Max Pachecho, a member of the U of T NDP, describes his interest in political involvement as “awareness of what is happening in our world”. Working with the NDP has given him an opportunity to “reach out to the student body and other like minded groups.” Meeting others who share your beliefs gives you the confidence to spread awareness and inspire action.

For those of us who prefer to complain (yes, sometimes me!), there is a way to turn political dissatisfaction into action. The Varsity prints opinion pieces from readers as do the larger city newspapers. If you like to aim a little higher, letters to your Member of Parliament or even the Prime Minister are free to send!

So get out there and be heard! As Sane points out “It’s our school. It’s our campus. It’s our country. If we don’t speak up about it, no one else will.”

– Bethany McKoy, Communications Assistant and Writer, Office of Student Life

How to make your own job July 11, 2011

Posted by Chris Garbutt in Student Life.
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Despite the sunshine and warm air, summer can be as stressful as the school year. Every April, the city is swarmed with eager job applicants. Many will find that, despite their qualifications, enthusiasm or high marks in last year’s incredibly difficult 18th Century Romantic literature class, even snagging a job at the local coffee shop can be a challenge.

It’s easy to be discouraged after handing out what seemed to be a mountain of resumes and receiving only a metaphorical molehill of responses. But some students have taken this as an opportunity to extend their creativity and academic studies to a practical level.

Many students use simple home-business solutions to make extra cash in the summers. From tutoring to note-taking to even food delivery, there are a number of creative ways you can make money on the off season.

What’s more, the best ideas are the ones that come when you’re just having fun! Vincent Cheung is a PhD student at UofT who turned “just something fun” into a successful business.

A student of computer engineering and special machine learning, Vincent spent his 2007 summer at an internship in California. He returned with hundreds of pictures that he wanted to share with his fellow interns in a fun, creative way. After spending hours rearranging his photos on his computer, he decided that there had to be an easier way to arrange them creatively.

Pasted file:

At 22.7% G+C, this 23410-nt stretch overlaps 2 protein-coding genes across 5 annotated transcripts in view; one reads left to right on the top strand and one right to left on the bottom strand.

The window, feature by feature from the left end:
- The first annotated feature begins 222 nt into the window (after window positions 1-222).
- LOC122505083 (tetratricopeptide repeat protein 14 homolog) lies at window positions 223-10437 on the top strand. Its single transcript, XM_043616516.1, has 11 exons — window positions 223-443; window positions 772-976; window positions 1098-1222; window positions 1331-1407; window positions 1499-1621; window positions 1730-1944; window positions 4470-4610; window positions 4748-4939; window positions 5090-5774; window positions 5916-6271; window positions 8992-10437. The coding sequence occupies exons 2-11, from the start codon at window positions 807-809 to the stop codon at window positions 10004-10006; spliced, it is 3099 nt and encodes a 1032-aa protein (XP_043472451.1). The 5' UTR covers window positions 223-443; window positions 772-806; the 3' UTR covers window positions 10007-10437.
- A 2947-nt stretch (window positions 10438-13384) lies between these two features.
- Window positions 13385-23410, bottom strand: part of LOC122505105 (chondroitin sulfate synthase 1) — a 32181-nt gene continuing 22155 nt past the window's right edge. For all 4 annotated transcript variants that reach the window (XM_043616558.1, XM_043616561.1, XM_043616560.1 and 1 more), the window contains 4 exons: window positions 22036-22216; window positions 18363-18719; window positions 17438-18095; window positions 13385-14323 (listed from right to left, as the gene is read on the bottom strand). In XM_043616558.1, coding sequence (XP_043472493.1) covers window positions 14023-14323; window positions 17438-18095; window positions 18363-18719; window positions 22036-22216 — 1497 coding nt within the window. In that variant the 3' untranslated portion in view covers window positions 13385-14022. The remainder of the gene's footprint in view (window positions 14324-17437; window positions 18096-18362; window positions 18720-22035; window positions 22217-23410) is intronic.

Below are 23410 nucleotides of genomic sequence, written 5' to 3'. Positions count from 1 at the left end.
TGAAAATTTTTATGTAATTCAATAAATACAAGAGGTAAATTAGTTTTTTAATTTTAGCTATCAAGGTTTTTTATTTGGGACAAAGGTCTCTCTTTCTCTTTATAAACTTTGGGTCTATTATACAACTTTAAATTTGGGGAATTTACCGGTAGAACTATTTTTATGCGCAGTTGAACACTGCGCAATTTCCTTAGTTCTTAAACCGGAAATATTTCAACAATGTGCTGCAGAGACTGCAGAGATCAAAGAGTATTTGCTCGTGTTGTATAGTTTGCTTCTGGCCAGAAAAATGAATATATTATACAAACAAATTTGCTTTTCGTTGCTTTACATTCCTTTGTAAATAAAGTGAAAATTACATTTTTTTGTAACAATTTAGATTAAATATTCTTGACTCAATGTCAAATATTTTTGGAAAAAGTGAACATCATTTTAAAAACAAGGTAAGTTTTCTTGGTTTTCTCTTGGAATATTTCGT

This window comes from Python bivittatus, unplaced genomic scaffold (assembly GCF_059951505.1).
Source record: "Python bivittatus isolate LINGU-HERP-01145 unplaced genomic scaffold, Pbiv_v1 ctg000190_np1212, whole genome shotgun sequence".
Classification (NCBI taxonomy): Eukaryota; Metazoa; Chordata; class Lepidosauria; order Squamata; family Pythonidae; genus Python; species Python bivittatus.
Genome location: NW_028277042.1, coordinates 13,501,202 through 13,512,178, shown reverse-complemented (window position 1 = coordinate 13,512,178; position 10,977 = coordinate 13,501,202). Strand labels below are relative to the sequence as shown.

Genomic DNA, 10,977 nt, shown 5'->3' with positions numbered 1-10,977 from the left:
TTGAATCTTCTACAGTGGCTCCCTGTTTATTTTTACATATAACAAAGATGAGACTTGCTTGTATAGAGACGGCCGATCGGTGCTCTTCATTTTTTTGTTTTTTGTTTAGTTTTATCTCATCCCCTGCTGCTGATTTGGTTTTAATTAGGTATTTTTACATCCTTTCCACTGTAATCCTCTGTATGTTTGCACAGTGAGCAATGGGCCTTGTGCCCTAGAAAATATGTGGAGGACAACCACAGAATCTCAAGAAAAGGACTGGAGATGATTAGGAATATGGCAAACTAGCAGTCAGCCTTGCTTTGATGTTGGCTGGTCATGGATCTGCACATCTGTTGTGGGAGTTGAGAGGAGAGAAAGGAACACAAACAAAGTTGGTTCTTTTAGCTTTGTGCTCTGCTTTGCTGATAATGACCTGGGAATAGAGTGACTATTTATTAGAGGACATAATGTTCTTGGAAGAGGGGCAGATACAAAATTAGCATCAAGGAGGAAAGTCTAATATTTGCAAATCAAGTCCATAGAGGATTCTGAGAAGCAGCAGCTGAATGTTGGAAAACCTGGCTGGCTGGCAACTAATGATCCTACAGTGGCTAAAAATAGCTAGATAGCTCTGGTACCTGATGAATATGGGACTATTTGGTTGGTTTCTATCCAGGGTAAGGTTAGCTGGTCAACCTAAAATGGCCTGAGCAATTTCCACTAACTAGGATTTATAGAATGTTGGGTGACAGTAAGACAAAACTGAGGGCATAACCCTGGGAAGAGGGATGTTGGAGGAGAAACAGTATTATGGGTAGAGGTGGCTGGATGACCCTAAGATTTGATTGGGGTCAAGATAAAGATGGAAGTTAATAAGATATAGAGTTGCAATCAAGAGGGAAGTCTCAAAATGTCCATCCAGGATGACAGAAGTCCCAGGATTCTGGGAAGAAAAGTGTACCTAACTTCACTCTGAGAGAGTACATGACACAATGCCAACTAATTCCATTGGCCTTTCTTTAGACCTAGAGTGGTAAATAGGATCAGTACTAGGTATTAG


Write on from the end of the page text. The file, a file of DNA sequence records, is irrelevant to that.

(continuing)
He designed a computer program that would place pictures into a fun design template chosen by the user. He posted it on his personal blog in 2009 and, at the request of interested friends, he began to promote his program, called Shapecollage, to the top 100 blogs in the world, starting from the bottom. Today, Shapecollage software has had 4 million downloads and has recently been released as an iPhone app.

Vincent advises that when you’re starting your own business, it’s best to start small. Begin by creating a product or service that you can use and appreciate; if you like something, it’ll be easier to convince others to like it too. “Take bite-sized pieces rather than jumping from zero to a million,” Vincent says.

U of T has many resources for the up-and-coming entrepreneur. Take advantage of clubs like the Entrepreneurial Society for help making a business plan or choosing your next steps. Use the bulletin boards around campus to advertise to your peers or even get in contact with one of the many U of T newspapers about their classified listings. Like Vincent, who’s used skills from as far back as grade six, apply your schoolwork to a venture that you can enjoy and profit from.

The Government of Ontario offers grants of up to $10,000 to new businesses. They are always looking for new, innovative ideas to invest in. Their funding programs are listed on their website by industry; they even offer online workshops to help beginners develop business strategies.

There are also awards out there for young entrepreneurs; Vincent won the Global Student Entrepreneurship Award for students taking a full-course load while also operating a profitable business. Awards look great on grad-school applications and real-life experience will put you ahead of the rest in the post-grad work force.